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Comeback Specials (FLWCRNC)

TopicHabitat and Management - Restoration
This program emphasizes that wildlife and fisheries management is the principle duty of the Arkansas Game and Fish Commission. While the agency has restored declining populations of several species, it must monitor fish and wildlife numbers and available habitat to make accurate management decisions.

Grade Level4 - 12 (Program can be modified to suit the audience)
Recommended SettingIndoor or outdoor classroom
LocationForrest L. Wood Crowley’s Ridge Nature Center, Jonesboro

Education Program Coordinator, 870-933-6787

Duration25 minutes
Suggested Number of Participants25 - 120
Special Conditions
Must have a minimum of 25 students
  • Realize historical declines of once abundant wildlife populations in Arkansas.
  • Understand how AGFC restored several species to healthy levels.
  • Observe that some species were not restored and were extirpated from Arkansas.
  • Learn what wildlife and fisheries biologists must consider when making management decisions and some of the methods they use to monitor populations.
  • Examine the balance between good habitat and populations of wildlife and fish.
  • Realize that biologists must build consensus for necessary management work in the affected areas.
  • Understand how modern land use affects wildlife.
  • Review how AGFC is tackling shrinking northern bobwhite quail populations.


Key Terms*

Black bear

Carrying capacity

Controlled burn



Eastern wild turkey


Fisheries biologist

Fisheries management



Management plan

Northern bobwhite quail

Population monitoring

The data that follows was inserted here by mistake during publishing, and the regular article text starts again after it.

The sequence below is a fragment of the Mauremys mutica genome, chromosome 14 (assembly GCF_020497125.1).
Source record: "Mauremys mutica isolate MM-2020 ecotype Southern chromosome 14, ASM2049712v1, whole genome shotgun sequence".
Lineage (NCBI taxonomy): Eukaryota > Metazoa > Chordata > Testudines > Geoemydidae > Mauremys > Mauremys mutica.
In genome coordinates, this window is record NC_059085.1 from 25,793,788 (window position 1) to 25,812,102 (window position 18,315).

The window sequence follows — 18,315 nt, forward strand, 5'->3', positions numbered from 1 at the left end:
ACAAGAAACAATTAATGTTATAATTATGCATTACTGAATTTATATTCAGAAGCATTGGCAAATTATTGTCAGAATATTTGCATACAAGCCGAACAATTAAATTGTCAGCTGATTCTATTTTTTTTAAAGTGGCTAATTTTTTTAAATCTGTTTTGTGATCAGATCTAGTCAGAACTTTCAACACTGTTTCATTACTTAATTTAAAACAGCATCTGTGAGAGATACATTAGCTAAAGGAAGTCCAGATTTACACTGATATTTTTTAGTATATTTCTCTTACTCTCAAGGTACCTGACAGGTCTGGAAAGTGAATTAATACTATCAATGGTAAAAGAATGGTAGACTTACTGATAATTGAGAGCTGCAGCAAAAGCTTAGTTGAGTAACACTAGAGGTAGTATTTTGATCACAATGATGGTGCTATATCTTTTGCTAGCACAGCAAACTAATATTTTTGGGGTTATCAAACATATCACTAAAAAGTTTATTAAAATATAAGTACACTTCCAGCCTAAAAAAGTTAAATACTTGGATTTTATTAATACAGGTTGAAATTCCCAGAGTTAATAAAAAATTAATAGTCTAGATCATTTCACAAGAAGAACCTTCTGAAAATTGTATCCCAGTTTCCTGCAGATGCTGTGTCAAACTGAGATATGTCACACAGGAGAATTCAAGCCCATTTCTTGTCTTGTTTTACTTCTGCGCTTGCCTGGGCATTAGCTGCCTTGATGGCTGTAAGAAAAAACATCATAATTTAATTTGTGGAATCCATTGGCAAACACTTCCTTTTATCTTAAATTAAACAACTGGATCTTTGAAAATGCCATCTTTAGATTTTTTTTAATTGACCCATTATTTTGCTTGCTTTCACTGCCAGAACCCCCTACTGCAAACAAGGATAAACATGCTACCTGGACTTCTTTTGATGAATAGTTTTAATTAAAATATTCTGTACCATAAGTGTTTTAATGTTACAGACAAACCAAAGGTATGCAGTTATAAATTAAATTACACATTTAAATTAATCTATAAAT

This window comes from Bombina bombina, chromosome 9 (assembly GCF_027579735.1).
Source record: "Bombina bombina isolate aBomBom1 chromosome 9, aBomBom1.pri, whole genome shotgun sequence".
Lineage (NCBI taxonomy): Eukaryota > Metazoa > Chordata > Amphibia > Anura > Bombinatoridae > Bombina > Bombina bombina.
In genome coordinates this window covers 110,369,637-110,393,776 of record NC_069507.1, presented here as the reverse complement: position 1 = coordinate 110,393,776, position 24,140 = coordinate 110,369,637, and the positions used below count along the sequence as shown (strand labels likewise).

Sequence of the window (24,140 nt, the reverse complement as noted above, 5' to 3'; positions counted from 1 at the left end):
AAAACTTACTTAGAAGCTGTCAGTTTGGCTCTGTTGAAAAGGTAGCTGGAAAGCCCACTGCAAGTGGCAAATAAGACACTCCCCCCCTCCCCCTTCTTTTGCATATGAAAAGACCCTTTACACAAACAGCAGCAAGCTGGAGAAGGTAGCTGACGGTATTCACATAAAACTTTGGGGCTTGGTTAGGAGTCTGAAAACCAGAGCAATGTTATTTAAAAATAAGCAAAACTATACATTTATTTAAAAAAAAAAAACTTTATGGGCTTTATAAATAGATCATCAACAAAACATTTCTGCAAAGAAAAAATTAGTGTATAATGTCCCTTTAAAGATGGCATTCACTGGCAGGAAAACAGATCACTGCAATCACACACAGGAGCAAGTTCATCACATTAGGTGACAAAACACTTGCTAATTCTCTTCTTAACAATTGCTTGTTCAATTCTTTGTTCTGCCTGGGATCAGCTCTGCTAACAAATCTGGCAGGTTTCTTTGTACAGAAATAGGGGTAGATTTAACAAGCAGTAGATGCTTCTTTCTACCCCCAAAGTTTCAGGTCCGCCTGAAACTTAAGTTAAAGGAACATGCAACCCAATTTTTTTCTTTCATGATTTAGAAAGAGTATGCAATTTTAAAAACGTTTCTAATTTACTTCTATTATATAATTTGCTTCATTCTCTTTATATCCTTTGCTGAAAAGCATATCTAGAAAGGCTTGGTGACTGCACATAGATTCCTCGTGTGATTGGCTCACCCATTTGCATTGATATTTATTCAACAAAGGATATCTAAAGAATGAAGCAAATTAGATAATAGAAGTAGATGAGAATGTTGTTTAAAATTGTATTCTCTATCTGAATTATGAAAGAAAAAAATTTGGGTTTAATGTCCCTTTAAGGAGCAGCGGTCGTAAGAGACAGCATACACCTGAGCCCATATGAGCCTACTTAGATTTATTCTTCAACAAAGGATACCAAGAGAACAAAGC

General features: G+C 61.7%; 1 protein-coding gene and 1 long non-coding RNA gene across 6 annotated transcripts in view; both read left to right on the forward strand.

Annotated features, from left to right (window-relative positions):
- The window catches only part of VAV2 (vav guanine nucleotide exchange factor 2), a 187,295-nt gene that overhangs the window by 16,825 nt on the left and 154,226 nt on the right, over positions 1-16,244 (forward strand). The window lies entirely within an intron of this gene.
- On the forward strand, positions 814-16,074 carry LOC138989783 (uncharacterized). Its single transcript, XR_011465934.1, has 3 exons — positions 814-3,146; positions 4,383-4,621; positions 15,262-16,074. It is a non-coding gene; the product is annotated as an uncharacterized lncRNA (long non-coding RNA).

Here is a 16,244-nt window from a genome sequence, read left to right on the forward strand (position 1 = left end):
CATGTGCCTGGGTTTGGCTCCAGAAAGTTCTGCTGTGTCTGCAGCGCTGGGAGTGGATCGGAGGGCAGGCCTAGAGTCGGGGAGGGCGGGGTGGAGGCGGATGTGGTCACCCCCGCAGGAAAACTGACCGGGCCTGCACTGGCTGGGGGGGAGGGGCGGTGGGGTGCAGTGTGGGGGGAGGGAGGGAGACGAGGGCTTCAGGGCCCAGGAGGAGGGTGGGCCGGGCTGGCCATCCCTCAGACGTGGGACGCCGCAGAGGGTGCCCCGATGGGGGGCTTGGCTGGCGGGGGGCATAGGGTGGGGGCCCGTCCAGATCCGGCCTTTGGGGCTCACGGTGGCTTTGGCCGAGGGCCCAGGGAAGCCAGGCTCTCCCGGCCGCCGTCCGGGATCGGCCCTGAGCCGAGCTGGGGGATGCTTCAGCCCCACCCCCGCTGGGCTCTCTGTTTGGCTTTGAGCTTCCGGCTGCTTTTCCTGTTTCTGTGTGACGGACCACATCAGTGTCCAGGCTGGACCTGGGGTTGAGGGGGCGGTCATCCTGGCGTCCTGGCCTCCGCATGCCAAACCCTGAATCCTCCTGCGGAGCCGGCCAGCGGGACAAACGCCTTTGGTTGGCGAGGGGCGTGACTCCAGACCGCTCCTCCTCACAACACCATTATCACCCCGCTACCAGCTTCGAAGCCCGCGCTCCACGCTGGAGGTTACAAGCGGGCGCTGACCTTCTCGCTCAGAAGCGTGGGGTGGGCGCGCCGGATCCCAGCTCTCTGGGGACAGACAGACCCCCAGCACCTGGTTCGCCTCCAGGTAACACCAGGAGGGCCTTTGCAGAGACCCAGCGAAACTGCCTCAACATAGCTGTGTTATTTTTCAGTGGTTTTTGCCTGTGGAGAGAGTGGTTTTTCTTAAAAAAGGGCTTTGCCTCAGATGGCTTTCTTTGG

White-tailed deer

Wildlife biologist

Wildlife management


Comeback Specials PowerPoint presentation


The AGFC has restored several native species populations in Arkansas after sinking to historic lows. The AGFC turned sparse populations of black bear, white-tailed deer and eastern wild turkey into healthy ones. The agency also is working to reverse declines of the northern bobwhite in Arkansas.


  1. Begin by playing the Comeback Specials PowerPoint to show how AGFC restored wildlife species populations. Point out that while several efforts were successful (white-tailed deer, eastern wild turkey and black bear), some were not. In fact, several species were extirpated from Arkansas due to habitat loss, unlimited taking and other reasons.
  2. Outline the lengthy restorations of deer, turkey and bear populations. Only about 500 deer remained in Arkansas by 1930 after generations of unlimited taking and poaching. Founded in 1915, AGFC had scarce resources to address the problem. In time, however, the agency increased the herd by restricting hunting seasons, translocating deer and establishing game refuges. Deer populations grew steadily and now number around one million. Explain how AGFC wildlife biologists collect data from hunters for management purposes.
  3. Turkeys were abundant in Arkansas until widespread deforestation caused major habitat loss in the early to middle 1900s. AGFC closed turkey seasons from 1946-1948 and intensively trapped and relocated to rebuild the population. By the late 1990s, annual turkey harvests were around 10,000 birds.
  4. Once known as the Bear State for its vast bruin population, Arkansas supplied bear oil, hides and meat to out-of-state markets in the 1800s. This demand, combined with citizens’ fear and unlimited taking, almost obliterated bears in Arkansas. AGFC estimated fewer than 50 remained by the 1940s, and those were confined to the lower White River drainage. The agency began a 10-year restocking effort in 1959 by trading bass and turkeys for 268 bears from Minnesota and Canada. These bears were released in remote areas of the Ozark and Ouachita Mountains. Bear numbers grew to the point that AGFC reopened bear season in 1980 for the first time in 53 years. About 4,000 bears inhabit Arkansas now. Explain how AGFC wildlife biologists use the radio tracking collars to track black bear dispersal.